Behavioral Economics for Cost-Benefit Analysis by Weimer, David L.
Cambridge University Press, 01 January 2017
Paperback, 178 pages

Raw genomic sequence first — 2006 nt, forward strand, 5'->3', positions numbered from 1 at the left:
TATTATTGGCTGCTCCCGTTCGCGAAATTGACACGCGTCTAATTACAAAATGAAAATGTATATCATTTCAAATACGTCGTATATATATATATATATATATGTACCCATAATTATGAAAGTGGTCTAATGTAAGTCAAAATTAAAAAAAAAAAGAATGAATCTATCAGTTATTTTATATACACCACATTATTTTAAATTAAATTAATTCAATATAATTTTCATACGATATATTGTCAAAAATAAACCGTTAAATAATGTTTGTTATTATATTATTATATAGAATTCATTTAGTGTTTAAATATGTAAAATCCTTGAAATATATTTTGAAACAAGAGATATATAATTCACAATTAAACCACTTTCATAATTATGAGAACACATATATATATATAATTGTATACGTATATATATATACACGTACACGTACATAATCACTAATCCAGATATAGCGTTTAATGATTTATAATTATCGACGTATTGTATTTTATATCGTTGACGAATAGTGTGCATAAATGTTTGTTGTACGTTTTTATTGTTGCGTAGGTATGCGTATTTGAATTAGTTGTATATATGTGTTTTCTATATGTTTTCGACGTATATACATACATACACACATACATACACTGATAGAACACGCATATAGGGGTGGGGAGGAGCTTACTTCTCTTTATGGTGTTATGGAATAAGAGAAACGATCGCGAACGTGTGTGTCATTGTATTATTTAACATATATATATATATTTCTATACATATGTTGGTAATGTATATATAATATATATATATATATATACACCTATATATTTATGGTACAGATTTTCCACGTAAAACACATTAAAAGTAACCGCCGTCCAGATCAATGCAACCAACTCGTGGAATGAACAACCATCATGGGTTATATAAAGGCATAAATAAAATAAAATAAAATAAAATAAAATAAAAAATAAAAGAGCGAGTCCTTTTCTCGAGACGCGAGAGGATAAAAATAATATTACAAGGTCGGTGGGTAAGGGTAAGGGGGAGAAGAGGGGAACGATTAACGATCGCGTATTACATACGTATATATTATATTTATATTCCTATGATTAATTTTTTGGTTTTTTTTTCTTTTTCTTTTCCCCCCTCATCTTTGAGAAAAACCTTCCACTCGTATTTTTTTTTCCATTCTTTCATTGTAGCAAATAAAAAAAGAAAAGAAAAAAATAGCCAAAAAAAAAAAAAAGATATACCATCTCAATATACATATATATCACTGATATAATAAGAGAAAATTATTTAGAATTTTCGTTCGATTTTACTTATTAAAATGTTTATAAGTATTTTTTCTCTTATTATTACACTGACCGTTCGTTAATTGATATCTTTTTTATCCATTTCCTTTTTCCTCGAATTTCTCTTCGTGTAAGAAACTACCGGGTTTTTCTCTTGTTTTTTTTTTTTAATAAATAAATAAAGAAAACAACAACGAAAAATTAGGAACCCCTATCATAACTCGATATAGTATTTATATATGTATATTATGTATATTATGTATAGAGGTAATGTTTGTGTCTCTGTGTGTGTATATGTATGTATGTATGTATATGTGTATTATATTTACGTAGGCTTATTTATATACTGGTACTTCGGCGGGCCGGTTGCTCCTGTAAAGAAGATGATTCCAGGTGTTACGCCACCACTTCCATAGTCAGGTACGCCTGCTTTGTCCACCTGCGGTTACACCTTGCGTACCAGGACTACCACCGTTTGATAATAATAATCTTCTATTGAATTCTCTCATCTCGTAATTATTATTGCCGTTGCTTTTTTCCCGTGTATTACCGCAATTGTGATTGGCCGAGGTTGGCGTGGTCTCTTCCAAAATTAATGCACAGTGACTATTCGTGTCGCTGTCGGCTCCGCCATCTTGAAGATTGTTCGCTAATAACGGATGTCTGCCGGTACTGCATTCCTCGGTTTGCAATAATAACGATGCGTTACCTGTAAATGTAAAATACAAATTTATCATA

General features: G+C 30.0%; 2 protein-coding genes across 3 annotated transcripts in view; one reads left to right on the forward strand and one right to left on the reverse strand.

How should policy analysts assess 'benefit validity' when behavioral anomalies appear relevant? David L. Weimer provides thoughtful answers through practical guidelines. Behavioral economists have identified a number of situations in which people appear not to behave according to the neoclassical assumptions underpinning welfare economics and its application to the assessment of the efficiency of proposed public policies through cost-benefit analysis. This book introduces the concept of benefit validity as a criterion for estimating benefits from observed or stated preference studies, and provides practical guidelines to help analysts accommodate behavioral findings. It considers benefit validity in four areas: violations of expected utility theory, unexpectedly large differences between willingness to pay and willingness to accept, non-exponential discounting, and harmful addiction. In addition to its immediate value to practicing policy analysts, it helps behavioral economists identify issues where their research programs can make practical contributions to better policy analysis.